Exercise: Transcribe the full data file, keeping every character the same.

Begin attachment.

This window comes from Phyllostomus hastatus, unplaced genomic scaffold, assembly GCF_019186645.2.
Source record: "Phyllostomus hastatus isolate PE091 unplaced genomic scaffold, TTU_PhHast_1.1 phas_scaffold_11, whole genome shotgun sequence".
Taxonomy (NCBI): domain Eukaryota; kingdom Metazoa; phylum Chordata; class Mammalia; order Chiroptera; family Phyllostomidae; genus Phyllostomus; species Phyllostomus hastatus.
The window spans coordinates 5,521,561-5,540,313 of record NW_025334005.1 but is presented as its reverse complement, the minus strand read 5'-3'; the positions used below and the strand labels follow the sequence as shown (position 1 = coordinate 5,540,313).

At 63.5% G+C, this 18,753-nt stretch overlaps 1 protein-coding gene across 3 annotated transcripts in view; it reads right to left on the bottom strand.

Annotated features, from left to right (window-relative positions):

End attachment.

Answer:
This window comes from Phyllostomus hastatus, unplaced genomic scaffold, assembly GCF_019186645.2.
Source record: "Phyllostomus hastatus isolate PE091 unplaced genomic scaffold, TTU_PhHast_1.1 phas_scaffold_11, whole genome shotgun sequence".
Taxonomy (NCBI): domain Eukaryota; kingdom Metazoa; phylum Chordata; class Mammalia; order Chiroptera; family Phyllostomidae; genus Phyllostomus; species Phyllostomus hastatus.
The window spans coordinates 5,521,561-5,540,313 of record NW_025334005.1 but is presented as its reverse complement, the minus strand read 5'-3'; the positions used below and the strand labels follow the sequence as shown (position 1 = coordinate 5,540,313).

At 63.5% G+C, this 18,753-nt stretch overlaps 1 protein-coding gene across 3 annotated transcripts in view; it reads right to left on the bottom strand.

Annotated features, from left to right (window-relative positions):